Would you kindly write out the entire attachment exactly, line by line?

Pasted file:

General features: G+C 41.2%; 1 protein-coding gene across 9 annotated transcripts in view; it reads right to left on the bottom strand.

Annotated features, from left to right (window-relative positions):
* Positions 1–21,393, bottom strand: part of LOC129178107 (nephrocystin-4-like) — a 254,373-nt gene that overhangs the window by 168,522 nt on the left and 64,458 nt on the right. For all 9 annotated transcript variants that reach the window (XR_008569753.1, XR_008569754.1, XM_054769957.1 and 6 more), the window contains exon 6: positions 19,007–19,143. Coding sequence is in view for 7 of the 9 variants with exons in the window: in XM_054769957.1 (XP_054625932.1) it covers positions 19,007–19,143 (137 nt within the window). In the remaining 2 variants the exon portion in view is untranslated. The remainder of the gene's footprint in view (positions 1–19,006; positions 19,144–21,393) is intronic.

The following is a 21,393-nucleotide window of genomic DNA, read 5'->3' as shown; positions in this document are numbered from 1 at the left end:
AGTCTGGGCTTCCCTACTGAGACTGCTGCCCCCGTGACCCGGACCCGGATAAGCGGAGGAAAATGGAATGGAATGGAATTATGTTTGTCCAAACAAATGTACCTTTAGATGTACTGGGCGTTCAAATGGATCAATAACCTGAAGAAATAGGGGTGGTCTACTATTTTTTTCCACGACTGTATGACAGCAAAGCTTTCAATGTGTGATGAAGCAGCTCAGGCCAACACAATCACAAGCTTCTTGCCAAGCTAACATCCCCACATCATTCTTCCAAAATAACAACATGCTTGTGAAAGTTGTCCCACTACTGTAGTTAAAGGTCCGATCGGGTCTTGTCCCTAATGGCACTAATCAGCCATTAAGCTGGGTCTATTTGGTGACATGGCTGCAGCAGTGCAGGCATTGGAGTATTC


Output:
General features: G+C 41.2%; 1 protein-coding gene across 9 annotated transcripts in view; it reads right to left on the bottom strand.

Annotated features, from left to right (window-relative positions):
* Positions 1–21,393, bottom strand: part of LOC129178107 (nephrocystin-4-like) — a 254,373-nt gene that overhangs the window by 168,522 nt on the left and 64,458 nt on the right. For all 9 annotated transcript variants that reach the window (XR_008569753.1, XR_008569754.1, XM_054769957.1 and 6 more), the window contains exon 6: positions 19,007–19,143. Coding sequence is in view for 7 of the 9 variants with exons in the window: in XM_054769957.1 (XP_054625932.1) it covers positions 19,007–19,143 (137 nt within the window). In the remaining 2 variants the exon portion in view is untranslated. The remainder of the gene's footprint in view (positions 1–19,006; positions 19,144–21,393) is intronic.

The following is a 21,393-nucleotide window of genomic DNA, read 5'->3' as shown; positions in this document are numbered from 1 at the left end:
AGTCTGGGCTTCCCTACTGAGACTGCTGCCCCCGTGACCCGGACCCGGATAAGCGGAGGAAAATGGAATGGAATGGAATTATGTTTGTCCAAACAAATGTACCTTTAGATGTACTGGGCGTTCAAATGGATCAATAACCTGAAGAAATAGGGGTGGTCTACTATTTTTTTCCACGACTGTATGACAGCAAAGCTTTCAATGTGTGATGAAGCAGCTCAGGCCAACACAATCACAAGCTTCTTGCCAAGCTAACATCCCCACATCATTCTTCCAAAATAACAACATGCTTGTGAAAGTTGTCCCACTACTGTAGTTAAAGGTCCGATCGGGTCTTGTCCCTAATGGCACTAATCAGCCATTAAGCTGGGTCTATTTGGTGACATGGCTGCAGCAGTGCAGGCATTGGAGTATTC